When Empires Fade
Simon Black tells of an invasion of Ukraine that signaled the end of an empire 700 years ago
I have been writing for years about the end of the American empire.
Sunday after Mass, a friend told me my dark posts are disturbing, but hold up well over time. I appreciated her observation, but I was surprised she said they were “dark.” To me, the end of the empire is neither dark nor light but merely obvious.
I remember, at one point, attaching strong emotional weight to the idea of America’s waning power and influence. Negative emotional weight. But over time the ebbing of my country’s primacy in the world became so obvious that emotions seemed pointless. Now, it’s simply an observation.
Simon Black sees what I see. His article of February 28 is worth a read. It’s the story of a bold incursion into Ukraine in 1326, a slap in the face to the Mongolian Empire.
That empire—the superpower of its time—had become mired by internal divisions and factions, intolerance, inflation, and plague. Like America today, the Mongols were tired of leading.
These short paragraphs of Black’s sound like paragraphs I’ve written in the past four years. Here they are:
I take no pleasure in this conclusion; Putin is acting like a deranged lunatic, and it’s sad that the risk of provoking America is no longer a suitable deterrent.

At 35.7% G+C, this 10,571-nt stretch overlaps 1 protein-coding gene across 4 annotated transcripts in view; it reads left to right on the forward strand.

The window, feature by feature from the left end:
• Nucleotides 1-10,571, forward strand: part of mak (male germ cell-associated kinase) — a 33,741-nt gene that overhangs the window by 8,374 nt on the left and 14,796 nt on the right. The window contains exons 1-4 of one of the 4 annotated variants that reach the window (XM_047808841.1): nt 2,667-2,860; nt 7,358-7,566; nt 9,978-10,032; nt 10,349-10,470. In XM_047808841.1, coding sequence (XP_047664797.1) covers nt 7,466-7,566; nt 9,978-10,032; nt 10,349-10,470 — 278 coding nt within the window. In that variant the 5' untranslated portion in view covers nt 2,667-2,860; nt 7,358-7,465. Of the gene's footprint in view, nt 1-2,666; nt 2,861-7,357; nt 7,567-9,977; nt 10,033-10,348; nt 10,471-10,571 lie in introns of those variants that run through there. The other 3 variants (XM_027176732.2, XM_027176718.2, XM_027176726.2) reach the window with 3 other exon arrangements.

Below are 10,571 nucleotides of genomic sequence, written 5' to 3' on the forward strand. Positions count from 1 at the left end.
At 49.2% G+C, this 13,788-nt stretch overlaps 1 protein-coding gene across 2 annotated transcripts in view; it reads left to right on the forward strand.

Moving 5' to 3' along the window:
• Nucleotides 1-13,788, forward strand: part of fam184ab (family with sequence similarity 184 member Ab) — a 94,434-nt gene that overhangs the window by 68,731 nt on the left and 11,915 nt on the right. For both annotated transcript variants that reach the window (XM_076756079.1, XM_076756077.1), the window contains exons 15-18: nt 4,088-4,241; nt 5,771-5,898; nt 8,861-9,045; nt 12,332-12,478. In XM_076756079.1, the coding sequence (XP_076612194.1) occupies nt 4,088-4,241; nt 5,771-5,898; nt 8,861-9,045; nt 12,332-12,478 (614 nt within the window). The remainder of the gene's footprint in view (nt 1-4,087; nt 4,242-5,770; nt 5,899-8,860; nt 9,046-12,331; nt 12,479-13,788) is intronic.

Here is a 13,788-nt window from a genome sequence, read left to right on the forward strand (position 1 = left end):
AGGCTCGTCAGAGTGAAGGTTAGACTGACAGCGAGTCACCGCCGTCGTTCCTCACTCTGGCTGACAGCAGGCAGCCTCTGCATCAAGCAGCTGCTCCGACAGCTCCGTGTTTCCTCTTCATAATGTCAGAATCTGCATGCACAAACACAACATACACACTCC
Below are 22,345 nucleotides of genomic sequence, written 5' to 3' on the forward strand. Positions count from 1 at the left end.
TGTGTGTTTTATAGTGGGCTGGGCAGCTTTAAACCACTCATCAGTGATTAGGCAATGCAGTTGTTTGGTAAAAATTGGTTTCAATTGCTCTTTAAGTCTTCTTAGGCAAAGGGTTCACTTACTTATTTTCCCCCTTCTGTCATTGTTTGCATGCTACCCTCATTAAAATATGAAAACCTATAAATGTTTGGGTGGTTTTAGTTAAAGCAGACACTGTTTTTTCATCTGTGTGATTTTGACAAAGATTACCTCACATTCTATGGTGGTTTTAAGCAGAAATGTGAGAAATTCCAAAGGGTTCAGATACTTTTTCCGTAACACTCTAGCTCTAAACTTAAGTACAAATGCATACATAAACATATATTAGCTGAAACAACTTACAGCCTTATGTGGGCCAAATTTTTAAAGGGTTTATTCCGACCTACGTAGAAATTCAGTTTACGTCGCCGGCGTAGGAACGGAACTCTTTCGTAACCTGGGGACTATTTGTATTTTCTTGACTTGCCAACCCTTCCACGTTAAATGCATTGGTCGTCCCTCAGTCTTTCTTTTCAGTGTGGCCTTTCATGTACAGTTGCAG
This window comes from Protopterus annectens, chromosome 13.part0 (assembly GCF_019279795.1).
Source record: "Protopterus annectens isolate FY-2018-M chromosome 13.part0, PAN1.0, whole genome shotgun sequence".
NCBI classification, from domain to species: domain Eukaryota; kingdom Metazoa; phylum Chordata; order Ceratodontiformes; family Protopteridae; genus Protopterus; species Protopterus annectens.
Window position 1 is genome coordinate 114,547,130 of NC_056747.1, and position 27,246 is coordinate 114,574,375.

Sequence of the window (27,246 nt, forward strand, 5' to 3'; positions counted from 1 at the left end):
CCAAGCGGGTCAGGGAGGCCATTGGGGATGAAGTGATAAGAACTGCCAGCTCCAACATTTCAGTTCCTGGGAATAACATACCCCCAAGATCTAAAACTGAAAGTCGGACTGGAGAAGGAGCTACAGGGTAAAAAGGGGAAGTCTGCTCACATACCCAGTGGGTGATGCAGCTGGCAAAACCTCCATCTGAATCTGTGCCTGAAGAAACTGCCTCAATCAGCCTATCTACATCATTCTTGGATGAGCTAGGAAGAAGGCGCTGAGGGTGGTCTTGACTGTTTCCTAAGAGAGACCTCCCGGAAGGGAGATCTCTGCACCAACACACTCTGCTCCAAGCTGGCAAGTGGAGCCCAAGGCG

But facts are facts, and it’s important to remain objective.
Future historians will undoubtedly opine about the end of America’s dominance, and precisely when it happened; they may point to the Afghanistan retreat, or the COVID-19 pandemic in which Faucist bureaucrats took over the nation.
Perhaps they’ll point to the day that the US national debt hit $30 trillion. Or Russia’s invasion of Ukraine. Or they may point to some other event that hasn’t taken place yet.
But it should be obvious that the decline is happening. And that’s reason enough to have a Plan B.
Like Black, I take no pleasure in reporting the obvious. But it’s time for Plan B for all of us.
And, on this Ash Wednesday, let us remember that nations are man’s creation, therefore no greater than man.
And we are dust, and into to dust we shall return.